Fire hydrants and snow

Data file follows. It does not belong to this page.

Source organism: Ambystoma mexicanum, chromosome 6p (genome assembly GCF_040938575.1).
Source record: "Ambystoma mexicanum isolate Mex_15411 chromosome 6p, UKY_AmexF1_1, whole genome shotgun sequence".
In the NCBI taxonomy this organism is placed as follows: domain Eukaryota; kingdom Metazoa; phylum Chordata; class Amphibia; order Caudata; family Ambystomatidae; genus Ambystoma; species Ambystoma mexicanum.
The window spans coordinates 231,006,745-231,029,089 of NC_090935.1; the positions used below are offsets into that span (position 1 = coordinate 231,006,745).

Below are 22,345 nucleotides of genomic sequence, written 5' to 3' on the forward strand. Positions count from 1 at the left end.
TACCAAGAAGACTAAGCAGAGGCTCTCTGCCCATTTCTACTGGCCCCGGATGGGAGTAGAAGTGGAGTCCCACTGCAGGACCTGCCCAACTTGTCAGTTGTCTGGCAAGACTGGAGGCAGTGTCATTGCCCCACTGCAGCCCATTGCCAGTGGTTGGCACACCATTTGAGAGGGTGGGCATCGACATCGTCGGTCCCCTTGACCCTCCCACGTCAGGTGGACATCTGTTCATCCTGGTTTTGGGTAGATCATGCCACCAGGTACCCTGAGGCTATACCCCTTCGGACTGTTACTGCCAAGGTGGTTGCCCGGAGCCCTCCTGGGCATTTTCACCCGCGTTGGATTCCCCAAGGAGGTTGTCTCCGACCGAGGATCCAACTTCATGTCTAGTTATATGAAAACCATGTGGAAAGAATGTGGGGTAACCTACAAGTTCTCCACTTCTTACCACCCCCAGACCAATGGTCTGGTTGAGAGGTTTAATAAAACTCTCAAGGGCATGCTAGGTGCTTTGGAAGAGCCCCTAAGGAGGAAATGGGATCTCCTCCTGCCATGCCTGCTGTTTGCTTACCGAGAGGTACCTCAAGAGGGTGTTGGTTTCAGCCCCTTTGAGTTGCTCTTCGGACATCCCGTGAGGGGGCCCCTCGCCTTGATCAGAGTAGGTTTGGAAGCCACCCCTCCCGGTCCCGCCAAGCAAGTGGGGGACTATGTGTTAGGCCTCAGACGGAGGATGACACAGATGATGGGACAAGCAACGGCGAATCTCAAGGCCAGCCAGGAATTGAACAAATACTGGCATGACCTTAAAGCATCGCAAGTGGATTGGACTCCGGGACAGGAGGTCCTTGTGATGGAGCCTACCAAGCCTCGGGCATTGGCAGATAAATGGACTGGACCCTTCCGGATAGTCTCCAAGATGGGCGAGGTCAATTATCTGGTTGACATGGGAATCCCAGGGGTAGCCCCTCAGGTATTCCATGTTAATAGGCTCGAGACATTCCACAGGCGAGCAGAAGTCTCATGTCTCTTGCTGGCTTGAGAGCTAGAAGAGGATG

In many areas within the US several feet of snow can accumulate. This can cause fire hydrants not only to be hidden, but also cause firefighting personnel difficulties in opening, uncapping, and connecting hose lines to them. Several feet of snow may accumulate due to snow plows, pushing the snow into one main area where a hydrant may be located, and special access and means of regress may be necessary to obtain a hydrant suitable for firefighting purposes. In the case of a frozen hydrant, carrying a hydrant bag with a rubber mallet (small sledge hammer), hydrant wrench, and various size spanner wrenches may make it easier to open, connect, and operate a hydrant in such extreme conditions. Finally, with regards to water flow, it is important to keep in mind that hydrants can leak, causing water to pool, freeze, and create runoff in areas where the apparatus are parked. Managing water runoff should occur during the operation and care given to ensure water is not in the immediate area of apparatus. Water runoff in cold weather conditions can cause hoses to become brittle and embedded in ice. It can also cause salvaging efforts to be hampered due to water and electrical lines bursting, falling, or becoming frozen.